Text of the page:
Dear Family and Estate of John Updike

I am a writer named Rhon Penny (silent h) and I am no longer married. I am writing to you today, the legal custodian(s) of the complete works of John Updike, because I am seeking advice on how to take my (and John’s) career to the next level—the financial wealth level.

 

Are you a fan of absurd questions? Good. Here’s one: Have you read the terrific 1979 novel Flowers in the Attic? Of course you have. Not that you even need reminding, but this is the book where a brother and sister are locked in an attic and spend their days playing board games, reading old issues of National Geographic, and partaking in incest. It’s a lot of fun.

 

You’re thinking: What the heck is Rhon getting at? Well, here’s a little secret: the author of this book, V.C. Andrews, died in 1986 . . . and yet, to this day, Miss Andrews still produces obscenely popular books under the V.C. Andrews brand! How in the world does V.C. do it? Guess what ? She doesn’t! An alive writer does all of the writing for her! This is where I come into the picture.

 

Correct me if I’m wrong, but your father was known as “high-falutin’.” Meaning, he tended to write books that most people didn’t “get” or “buy.” And that’s fine. Not everyone can be Judy Blume. Truly, you should not feel ashamed. There’s little doubt that if I had a menu filled with writers, your father would certainly be one of the main courses. Let’s face it, though: he would probably be something like pumpkin octopus risotto--something that sounds all fancy but no one ever orders.  

 

A little bit about myself: I have over fifteen years of experience trying to get published, and by extension, much to offer you in your extended period of grief. Until recently, I worked at Kinko's and I am now on worker’s comp (yes, it was “alcohol-related”). I am a fan of body-switching movies and reruns of old game shows, and while I’ve never been a huge fan of your father’s work (too serious and stuck-up), I have a million ideas that just scream out “Put John Updike’s name on me!” As you can see from my following ideas list, I’m sort of going through a historical thing right now:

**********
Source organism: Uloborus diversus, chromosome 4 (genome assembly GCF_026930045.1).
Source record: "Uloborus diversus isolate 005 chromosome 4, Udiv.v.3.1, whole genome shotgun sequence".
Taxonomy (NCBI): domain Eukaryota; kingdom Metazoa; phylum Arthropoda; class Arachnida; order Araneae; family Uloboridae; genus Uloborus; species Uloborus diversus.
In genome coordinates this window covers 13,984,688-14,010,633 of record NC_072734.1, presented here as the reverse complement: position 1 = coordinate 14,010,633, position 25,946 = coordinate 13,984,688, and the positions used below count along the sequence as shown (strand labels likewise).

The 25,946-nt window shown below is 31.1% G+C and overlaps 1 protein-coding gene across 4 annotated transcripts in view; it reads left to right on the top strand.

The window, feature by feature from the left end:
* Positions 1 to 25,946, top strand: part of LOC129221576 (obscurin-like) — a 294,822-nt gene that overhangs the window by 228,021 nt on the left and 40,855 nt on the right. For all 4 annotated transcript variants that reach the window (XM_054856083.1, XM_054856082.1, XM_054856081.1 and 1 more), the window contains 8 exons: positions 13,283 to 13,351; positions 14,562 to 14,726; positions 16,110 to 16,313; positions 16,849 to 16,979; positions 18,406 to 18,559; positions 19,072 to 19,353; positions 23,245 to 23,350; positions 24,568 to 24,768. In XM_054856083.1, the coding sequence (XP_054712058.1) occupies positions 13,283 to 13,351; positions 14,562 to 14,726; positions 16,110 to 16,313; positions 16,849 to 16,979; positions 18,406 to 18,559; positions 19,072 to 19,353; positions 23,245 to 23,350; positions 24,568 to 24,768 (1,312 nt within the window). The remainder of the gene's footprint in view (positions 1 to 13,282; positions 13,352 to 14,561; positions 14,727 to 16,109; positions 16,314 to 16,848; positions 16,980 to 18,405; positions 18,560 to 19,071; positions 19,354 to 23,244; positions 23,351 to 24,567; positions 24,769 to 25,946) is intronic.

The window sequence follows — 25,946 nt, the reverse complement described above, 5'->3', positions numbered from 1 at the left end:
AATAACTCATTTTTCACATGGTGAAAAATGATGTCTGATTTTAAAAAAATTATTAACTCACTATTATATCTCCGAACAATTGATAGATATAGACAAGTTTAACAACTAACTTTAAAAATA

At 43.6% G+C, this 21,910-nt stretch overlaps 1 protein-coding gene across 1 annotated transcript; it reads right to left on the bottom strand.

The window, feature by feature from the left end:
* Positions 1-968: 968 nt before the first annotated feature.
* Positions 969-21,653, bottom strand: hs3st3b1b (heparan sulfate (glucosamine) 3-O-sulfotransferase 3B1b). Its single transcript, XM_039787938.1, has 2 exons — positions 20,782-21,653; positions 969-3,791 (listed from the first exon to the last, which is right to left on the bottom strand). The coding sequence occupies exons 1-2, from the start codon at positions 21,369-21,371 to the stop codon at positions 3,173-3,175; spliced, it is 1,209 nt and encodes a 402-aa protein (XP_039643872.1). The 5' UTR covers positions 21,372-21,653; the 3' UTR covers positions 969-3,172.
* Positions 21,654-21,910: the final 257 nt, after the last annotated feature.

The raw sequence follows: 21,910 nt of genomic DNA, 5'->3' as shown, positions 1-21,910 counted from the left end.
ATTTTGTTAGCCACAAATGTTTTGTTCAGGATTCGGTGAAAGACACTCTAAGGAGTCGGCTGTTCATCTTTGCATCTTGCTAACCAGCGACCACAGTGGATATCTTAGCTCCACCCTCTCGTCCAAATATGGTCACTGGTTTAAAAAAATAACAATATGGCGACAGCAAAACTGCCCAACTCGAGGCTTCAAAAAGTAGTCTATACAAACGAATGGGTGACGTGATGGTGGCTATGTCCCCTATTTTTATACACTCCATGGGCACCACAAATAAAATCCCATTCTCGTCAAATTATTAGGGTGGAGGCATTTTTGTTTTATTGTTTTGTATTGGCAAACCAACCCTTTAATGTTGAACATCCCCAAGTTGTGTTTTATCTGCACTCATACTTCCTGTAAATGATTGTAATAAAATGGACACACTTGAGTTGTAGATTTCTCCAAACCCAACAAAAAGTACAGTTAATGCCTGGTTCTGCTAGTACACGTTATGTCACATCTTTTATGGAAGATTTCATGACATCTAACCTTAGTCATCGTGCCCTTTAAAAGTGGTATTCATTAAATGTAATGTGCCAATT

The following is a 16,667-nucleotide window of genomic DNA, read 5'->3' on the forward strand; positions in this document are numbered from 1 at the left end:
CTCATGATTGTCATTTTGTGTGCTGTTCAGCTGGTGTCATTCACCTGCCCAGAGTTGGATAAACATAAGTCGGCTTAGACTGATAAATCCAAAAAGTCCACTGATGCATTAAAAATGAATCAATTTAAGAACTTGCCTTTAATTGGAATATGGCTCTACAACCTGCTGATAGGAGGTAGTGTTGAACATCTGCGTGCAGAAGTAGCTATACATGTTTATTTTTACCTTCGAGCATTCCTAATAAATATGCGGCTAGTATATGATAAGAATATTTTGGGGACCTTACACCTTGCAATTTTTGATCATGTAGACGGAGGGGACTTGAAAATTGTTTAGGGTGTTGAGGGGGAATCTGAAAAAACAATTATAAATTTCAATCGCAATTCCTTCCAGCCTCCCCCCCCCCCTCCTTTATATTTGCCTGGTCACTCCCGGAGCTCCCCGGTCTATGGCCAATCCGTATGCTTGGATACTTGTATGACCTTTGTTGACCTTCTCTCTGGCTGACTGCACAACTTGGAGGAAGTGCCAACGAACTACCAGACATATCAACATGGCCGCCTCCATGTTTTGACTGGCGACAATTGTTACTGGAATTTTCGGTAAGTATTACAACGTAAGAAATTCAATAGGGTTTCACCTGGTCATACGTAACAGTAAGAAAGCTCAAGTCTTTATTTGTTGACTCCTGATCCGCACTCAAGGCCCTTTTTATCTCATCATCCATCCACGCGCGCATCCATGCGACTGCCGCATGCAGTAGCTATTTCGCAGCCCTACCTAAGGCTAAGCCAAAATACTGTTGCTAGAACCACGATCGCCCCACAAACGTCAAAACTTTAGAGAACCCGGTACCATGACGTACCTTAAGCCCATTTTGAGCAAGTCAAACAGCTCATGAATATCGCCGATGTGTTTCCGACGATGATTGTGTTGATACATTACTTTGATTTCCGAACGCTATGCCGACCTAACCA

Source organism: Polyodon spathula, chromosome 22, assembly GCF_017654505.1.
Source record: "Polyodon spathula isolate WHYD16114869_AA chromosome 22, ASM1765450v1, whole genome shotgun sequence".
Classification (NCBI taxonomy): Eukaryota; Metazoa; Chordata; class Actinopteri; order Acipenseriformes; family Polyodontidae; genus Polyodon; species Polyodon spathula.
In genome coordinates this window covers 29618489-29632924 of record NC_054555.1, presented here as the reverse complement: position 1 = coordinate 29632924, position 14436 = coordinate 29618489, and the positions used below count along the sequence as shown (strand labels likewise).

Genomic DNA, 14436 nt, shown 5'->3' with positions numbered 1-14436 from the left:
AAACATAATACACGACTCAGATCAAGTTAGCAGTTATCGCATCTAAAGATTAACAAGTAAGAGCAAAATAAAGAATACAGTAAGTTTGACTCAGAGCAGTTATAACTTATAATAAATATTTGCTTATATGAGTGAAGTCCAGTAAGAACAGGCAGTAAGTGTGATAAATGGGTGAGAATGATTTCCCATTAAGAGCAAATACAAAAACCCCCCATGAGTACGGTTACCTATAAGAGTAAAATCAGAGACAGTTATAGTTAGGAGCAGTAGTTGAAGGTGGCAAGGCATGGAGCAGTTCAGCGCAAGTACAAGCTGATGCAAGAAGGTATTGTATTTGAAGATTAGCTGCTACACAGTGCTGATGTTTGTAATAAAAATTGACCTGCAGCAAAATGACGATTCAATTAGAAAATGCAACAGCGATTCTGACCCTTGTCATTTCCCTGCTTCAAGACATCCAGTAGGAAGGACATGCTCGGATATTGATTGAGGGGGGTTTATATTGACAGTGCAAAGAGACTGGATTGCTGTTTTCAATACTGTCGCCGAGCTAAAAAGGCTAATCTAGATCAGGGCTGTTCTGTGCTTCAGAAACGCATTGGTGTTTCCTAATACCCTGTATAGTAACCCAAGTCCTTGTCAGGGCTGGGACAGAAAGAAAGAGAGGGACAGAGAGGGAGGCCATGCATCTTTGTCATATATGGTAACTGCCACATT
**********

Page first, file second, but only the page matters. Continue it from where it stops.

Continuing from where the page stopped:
— Has anyone written—I mean really written—about the Second World War? Oh, sure, there have been books and movies and perhaps even a rap song, but has anyone penned a fancy book about the subject? My answer: I'm not sure. Here’s my idea: a novel set in Nazi Germany about an adorable, wise-cracking gerbil who lives inside an SS person's helmet (without that SS person's knowledge or consent). The gerbil’s name has to be Rosco. 

    —Slavery through the ages has always bothered me slightly from a moral/ethical/historical perspective. But where to begin? This subject is, let’s admit it, a large one. How to tackle it? Where’s my “in”? Let me sleep on this one. 

    —The Bubonic Plague holds a great fascination for me, as I’m sure it does for all of the Updikes. How awful would it have been for a child to be sleeping on his or her straw bed one day, and then the next to be suffering from an awful bug-transported disease? How would this child have felt? Would it have coughed? Sneezed? Died? In that order? This subject is ripe for further investigation. We can also include a scene involving Christmas, if you want the book to be extra popular. 

Now, I’ve been burned in the past by sending out detailed outlines, but for each of the above ideas, I can certainly provide you with a hand-drawn illustration of what I am going for—as well as an ironclad promise that most of the action will take place in suburban Pennsylvania with ample nudity. And that your father and/or husband, John Updike, will have “written" it. (Notice the quotes.)

Additional ideas that I can’t wait to sink my (and your dead father’s) teeth into:

 

     — Did your father ever write an episode for a sitcom? How about a screenplay for a movie based on a TV show from the 80s or 90s? No? Let me write this for him.

    — Poetry-slams were very exciting and hip a number of years back. Let’s take advantage of this.

    — Children’s literature is kind of hot right now. I was thinking that a “John Grown-Updike Presents ” would be popular and would be a terrific way to launch our new partnership. Just off the cuff: A boy wants to become a wizard at a magical school, but has to apply for financial aid. I would concentrate on the financial-aid part, and I’d really get into the nitty-gritty of how little wizard boys go about acquiring favorable financial aid packages and such.

    — Something to do with “electronic books.” 

 

 For reasons gastro-intestinally based, I must end this correspondence immediately. But I will not leave you without quoting the following (seen on my therapist’s paperweight): "Excuses are like butts. Everyone’s got 'em, but I don’t necessarily want to see ’em."  Please . . . no excuses. Or buts. 

 

Your partner in the words,

 

Rhon Penny

 

 

Scott Rothman is a screenwriter living in New York City.

 

Mike Sacks is a writer on the editorial staff of Vanity Fair. His first book, "And Here’s the Kicker," was published in summer, 2009.

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